Figure 6. Comparison of percent of patients with no problems with anxiety/depression with the use of EQ-5D questionnaire and gross domestic product based on purchasing-power-parity (GDP PPP) per capita in 2015 (current international dollar).

 

Subjective quality of life measured by the EQ-VAS and anxiety and depression dimension (AD) were strongly correlated with gross domestic product based on purchasing-power-parity (correlation R² = 0.66 and 0.53, respectively), while the mobility dimension (MO) and the ability to perform usual daily activities (UA) - weakly correlated (R²=0.41 and 0.29, respectively). There was no association between self-care domain (SC), nor pain/discomfort dimension (PD)  and economic conditions (R² = 0.02 and 0.01, respectively).

Discussion

We have found population norms from sixteen countries. Gross domestic product based on purchasing-power-parity was strongly correlated with EQ-VAS and anxiety/depression domain. There was no correlation between self-care or pain/discomfort domains and gross domestic product based on purchasing-power-parity.

One limitation of our study is that we have not conducted a formal systematic research. During our search, we have found three more population norms studies’ publications, but we have excluded them because we have found newer publications (Italy [6], Greece [18], Poland [19]). Secondly, we have analyzed data from European developed countries, only. It remains an open question whether analogous dependence could be observed in countries in different continents, cultures or in developing countries.

Comparing to the Agota Szende, Bas Janssen and Juan Cabases’ book “Self-Reported Population Health: An International Perspective based on EQ-5D”[4], published in 2014, we have found five new population norms studies (Greece [9], Italy [11], Portugal [13], Poland [12] and Switzerland [16]).

Apart from that, studies were completed in different time periods - from 1993 in UK [17] to 2014 in Poland [12]. Twenty years of difference could seriously influence the results.

There are forty-eight countries in Europe and we have found population norms for only sixteen of them. Only three countries out of twenty in Central and Eastern Europe have published norms – Hungary [10], Poland [12], and Slovenia [14]. Rates of limitations within pain/discomfort and anxiety/depression dimensions are similar in these countries and low in comparison with the rest of analyzed countries. There is a need for developing population norms for Central and Eastern Europe countries. Out of fifteen post-Soviet countries, only one (Armenia [20]) has published population norms, so the necessity for developing population norms for these countries is especially profound.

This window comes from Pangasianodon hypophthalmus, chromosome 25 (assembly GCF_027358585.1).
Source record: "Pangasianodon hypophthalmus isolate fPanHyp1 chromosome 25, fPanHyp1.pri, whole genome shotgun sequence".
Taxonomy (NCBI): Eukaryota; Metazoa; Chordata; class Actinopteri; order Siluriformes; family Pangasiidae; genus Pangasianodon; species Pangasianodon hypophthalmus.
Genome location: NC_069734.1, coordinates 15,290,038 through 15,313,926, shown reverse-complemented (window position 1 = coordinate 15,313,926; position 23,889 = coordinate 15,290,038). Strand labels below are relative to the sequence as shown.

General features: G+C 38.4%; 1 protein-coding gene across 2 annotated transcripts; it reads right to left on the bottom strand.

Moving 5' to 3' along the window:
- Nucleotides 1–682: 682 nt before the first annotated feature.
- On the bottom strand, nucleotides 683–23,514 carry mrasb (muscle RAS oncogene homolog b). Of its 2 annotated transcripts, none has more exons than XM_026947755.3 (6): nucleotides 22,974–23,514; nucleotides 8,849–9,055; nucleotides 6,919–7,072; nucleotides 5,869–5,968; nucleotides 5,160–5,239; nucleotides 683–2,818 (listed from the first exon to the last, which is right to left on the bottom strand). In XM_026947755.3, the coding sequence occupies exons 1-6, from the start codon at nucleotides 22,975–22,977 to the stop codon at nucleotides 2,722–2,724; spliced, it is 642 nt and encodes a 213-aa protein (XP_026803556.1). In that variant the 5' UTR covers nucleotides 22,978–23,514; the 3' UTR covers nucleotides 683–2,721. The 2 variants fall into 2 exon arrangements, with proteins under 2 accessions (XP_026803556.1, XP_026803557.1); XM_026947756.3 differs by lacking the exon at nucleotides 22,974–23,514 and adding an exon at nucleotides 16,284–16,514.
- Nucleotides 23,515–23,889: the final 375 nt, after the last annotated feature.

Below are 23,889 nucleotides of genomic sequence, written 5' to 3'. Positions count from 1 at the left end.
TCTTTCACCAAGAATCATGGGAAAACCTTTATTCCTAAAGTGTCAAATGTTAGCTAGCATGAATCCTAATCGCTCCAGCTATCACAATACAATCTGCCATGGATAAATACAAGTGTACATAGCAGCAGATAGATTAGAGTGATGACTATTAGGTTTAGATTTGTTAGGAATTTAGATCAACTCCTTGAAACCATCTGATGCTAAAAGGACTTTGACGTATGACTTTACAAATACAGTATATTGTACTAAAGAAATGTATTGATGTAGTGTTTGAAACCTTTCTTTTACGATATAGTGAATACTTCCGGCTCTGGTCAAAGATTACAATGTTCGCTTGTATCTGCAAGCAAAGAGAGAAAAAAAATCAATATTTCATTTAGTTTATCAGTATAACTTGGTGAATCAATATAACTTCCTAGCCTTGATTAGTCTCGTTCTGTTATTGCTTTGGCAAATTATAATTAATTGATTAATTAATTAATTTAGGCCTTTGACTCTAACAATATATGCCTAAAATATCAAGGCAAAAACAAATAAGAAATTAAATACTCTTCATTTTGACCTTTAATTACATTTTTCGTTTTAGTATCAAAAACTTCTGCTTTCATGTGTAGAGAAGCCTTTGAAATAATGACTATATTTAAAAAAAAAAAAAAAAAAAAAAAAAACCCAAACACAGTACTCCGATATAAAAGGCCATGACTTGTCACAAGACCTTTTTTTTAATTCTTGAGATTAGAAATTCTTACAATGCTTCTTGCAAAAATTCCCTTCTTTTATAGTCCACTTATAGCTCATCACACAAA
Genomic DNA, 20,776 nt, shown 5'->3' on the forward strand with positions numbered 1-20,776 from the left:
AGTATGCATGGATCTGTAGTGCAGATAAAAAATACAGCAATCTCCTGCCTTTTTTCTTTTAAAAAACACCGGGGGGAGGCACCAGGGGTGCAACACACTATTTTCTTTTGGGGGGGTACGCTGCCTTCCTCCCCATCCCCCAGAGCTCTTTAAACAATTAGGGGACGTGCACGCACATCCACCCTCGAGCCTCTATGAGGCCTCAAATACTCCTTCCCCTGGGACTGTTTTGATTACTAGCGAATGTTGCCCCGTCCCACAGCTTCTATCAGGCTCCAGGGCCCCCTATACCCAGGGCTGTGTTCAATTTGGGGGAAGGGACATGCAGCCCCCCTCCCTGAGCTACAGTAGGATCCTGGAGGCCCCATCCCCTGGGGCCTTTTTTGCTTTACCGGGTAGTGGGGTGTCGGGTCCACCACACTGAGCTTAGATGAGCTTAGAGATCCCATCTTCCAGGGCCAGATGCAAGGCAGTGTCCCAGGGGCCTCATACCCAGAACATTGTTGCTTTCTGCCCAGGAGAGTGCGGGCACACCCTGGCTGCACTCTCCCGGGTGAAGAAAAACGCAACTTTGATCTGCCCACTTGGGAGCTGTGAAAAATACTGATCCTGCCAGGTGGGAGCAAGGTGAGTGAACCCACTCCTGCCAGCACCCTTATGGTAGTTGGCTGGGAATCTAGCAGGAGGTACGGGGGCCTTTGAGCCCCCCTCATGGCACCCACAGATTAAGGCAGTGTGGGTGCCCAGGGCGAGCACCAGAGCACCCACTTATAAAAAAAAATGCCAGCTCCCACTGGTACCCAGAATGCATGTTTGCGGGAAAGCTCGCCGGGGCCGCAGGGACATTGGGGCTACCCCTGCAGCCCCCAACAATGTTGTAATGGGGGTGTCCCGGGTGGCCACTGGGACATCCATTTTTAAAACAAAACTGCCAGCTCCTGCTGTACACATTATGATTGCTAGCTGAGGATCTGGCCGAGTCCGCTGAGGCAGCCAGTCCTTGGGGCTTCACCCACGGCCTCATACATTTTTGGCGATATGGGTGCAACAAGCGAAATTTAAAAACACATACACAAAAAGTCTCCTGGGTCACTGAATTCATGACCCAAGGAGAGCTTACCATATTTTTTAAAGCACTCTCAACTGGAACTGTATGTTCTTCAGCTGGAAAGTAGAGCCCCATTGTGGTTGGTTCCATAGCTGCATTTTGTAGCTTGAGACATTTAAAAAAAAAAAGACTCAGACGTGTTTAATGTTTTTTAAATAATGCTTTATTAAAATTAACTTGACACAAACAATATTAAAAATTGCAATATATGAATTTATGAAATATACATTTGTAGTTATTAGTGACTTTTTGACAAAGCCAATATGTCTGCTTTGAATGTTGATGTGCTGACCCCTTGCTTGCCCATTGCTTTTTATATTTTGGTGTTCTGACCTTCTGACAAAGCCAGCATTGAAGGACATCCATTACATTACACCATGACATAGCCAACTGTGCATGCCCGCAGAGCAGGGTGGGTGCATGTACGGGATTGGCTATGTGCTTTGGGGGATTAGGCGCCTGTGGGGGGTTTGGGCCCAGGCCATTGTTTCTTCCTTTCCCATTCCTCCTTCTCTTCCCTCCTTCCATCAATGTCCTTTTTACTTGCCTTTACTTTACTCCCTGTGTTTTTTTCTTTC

Conclusions

1. Subjective perception of health-related quality of life measured by the EQ-VAS and level of limitations within anxiety and depression domain (AD) were strongly dependent on a gross domestic product based on purchasing-power-parity, while the mobility dimension (MO) and the ability to perform usual daily activities (UA) were weakly correlated. There was no correlation between self-care domain (SC) or pain/discomfort (PD) domain and economic conditions.

2. There are only three countries in Central and Eastern Europe and only one former USSR country with published population norms for the EQ-5D questionnaire. Therefore, the great need for developing such normative data should be underlined.

3. There is a huge need to conduct the population studies in some countries, beacuse some of them were conducted almost 25 years ago, and there are lot of countries in Europe, where studies are still in the planning phase.


References